Las Vegas Sun

May 21, 2019

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Talent sky-high, feet on ground


Sam Morris

Las Vegas High School baseball player Bryce Harper, 16, a sophomore, straps on his catching gear for a game this week against Canyon Springs High.

A Closer Look at Bryce Harper

Las Vegas High catcher Bryce Harper runs to first base during the Wildcats' game against Chaparral Apr. 23. Launch slideshow »

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The last time I had talked to The Kid, he mentioned how important it was to stay one, which is hard to do when you are only a sophomore in high school and are capable of hitting 502-foot home runs at Tropicana Field in national home run derbies, which is what The Kid did in January.

Bryce Harper said the only things on his mind were winning a state title at Las Vegas High School, hanging out with his buddies and perhaps going to the prom — when he is old enough. He’s 16.

This week he is featured in “Sports Illustrated KIDS.” At Tuesday’s game against Canyon Springs, Tom Verducci, who writes for Sports Illustrated for grown-ups, was sitting in the bleachers behind home plate. Kurt Stillwell, the former All-Star infielder and a friend of a friend of a friend of super agent Scott Boras, stood under a nearby shade tree. Every time The Kid came to the plate, spectators inched forward in the bleachers, waiting for him to hit another baseball to Boulder City.

So what does he say after the game?

“I just want to be able to do what other kids my age do. Win the state championship, hang out with my buddies, go to the prom.”

You gotta love The Kid.

Harper batted five times in the 31-0, five-inning victory. At least I think he batted five times, because, to be honest, I stopped paying attention at 24-0. He hit a triple, walked, hit a double, walked again and reached on an error.

The two knocks improved Harper’s batting average to .640, which ain’t too shabby for a catcher, even in the Texas League. Who knows how high it would be if the pitchers challenged him now and again? The two walks made it 41 in 126 plate appearances.

The Kid would never say it, but he has outgrown the competition here. Maybe it would be different if the Wildcats got to play 162 games against Bishop Gorman, which could probably beat the Washington Nationals. But the only way the best player in the state will meet the best team in the state is in the state tourney.

Harper is to high school ball what Kelly Leak was to the Bad News Bears’ league, which is the biggest reason he is thinking about finishing school early. He could be drafted then, after playing a year of junior college baseball which not only would give him the competition he desires, but would enable him to swing a wooden bat. You know, the kind the pros use.

He’d have to take summer classes and maybe a correspondence course or two, but The Kid is a 3.8 student; he could get it done. Sam Thomas, the Las Vegas High coach, is all for the idea, says it would be the best thing for Harper.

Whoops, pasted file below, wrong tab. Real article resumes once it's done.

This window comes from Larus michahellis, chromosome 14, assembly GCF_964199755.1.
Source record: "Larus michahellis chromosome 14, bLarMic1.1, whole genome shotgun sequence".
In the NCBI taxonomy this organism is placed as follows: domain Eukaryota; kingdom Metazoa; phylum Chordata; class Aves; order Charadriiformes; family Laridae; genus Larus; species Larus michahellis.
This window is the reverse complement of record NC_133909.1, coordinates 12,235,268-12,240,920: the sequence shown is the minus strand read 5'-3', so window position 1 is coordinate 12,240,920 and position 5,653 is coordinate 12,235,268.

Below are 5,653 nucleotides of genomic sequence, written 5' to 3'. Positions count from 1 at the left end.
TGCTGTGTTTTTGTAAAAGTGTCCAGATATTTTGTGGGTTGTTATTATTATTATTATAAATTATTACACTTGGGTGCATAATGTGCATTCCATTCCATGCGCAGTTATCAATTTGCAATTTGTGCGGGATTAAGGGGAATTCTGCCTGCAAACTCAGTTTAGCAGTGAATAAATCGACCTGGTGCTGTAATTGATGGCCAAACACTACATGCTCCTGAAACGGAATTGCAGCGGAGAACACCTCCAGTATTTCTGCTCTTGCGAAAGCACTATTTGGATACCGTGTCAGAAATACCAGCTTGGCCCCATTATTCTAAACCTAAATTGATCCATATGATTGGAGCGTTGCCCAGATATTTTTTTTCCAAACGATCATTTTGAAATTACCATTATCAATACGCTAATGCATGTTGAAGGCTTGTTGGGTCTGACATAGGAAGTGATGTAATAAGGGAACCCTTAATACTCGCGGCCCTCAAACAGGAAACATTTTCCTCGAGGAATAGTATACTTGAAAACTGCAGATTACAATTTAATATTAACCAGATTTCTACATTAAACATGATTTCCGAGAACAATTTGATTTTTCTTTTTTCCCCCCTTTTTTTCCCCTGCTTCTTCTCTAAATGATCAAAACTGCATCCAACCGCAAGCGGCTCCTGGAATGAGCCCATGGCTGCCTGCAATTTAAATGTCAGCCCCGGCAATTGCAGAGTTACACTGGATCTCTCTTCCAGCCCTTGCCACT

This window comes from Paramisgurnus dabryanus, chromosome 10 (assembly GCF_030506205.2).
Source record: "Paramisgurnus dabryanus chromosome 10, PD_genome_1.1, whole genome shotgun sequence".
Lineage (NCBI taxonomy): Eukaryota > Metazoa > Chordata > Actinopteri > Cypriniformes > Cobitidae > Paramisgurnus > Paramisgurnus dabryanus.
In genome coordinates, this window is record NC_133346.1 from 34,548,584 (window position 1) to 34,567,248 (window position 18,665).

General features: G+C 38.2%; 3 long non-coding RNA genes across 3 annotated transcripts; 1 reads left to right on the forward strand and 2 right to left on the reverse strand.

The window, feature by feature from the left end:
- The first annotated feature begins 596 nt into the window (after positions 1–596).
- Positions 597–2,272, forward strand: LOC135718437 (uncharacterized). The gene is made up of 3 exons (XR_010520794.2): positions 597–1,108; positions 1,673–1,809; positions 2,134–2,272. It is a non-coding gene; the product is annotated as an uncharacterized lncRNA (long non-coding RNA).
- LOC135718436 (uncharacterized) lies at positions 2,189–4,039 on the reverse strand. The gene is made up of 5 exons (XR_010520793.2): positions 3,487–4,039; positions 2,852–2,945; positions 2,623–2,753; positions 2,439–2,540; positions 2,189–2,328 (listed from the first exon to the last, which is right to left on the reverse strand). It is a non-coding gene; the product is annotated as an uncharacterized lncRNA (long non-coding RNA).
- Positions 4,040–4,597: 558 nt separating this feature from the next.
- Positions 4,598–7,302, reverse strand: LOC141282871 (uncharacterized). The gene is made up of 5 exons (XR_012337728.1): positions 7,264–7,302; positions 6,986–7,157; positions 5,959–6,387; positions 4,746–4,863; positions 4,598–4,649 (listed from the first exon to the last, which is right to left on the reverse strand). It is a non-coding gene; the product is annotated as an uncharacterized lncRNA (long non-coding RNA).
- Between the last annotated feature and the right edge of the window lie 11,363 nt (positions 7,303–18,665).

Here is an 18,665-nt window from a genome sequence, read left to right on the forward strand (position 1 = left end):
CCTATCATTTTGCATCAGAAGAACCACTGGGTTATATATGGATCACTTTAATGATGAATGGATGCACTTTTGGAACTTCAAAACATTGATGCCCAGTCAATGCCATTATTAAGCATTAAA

Anyway, it’s not a decision that needs to be made now.

“We’ll sit down as a family and talk about it,” says Ron Harper, Bryce’s dad.

I’m sure when they do, The Kid will make the right choice, especially if he listens to his coach and his old man, who, totally and refreshingly, seem to have his best interests at heart.

Earlier, when Harper was getting frustrated about not getting good/any pitches to hit, Thomas asked him how many home runs Hank Aaron hit in high school. Harper said he didn’t know. Then Thomas asked how many homers Aaron hit in the big leagues.

Point made. Point taken.

Instead of complaining about those walks, Harper began to accept them. Then he stole second and third.

As for the kind of guy Ron Harper is, well, put it this way: Even after Verducci arrived, he made sure I had everything I needed, then apologized for ending our conversation so he could chat with the writer from Sports Illustrated.

After the game, the guy from the local paper got the first interview.

The Kid reached into his equipment bag and showed me his cap and some messages written on the underside of the visor. One said “PLAY FOR HIM.”

“Who’s him?” I asked.


(I guess The Kid has his bases covered for when they start throwing him the splitter.)

Another was a Bible passage — “LUKE 1:37.”

“Anything is possible with God.”

(Got the nasty slider on the outside corner covered, too.)

And then something a little more cryptic: “2 MIN OF FURY.”

(Maybe The Kid had a sawbuck on Mine That Bird at the Derby.)

Nope. He says that’s how long an average baseball at-bat takes. Only The Kid and maybe The Other Kid, the great Ted Williams, would know that.

In the middle of Harper’s visor, just before the sweatband starts, there are three letters: “WIN.”

Like the state championship? Well, yeah, sort of, The Kid said.

“What’s Important Now.”

“What is important now?” I asked.

“The next game, the next at-bat, the next pitch.”

“What about the prom?”

The Kid told me he had a girlfriend — Alicia Rodriguez, a star soccer player at Green Valley High School. Been seeing her eight months, he said.

I asked who is the better player. He hesitated, as if trying to decide what is more important, being honest or being humble and going to the prom — when he’s old enough.

I told The Kid he didn’t have to answer, that there was a guy from Sports Illustrated standing over there who wanted to talk to him about baseball.

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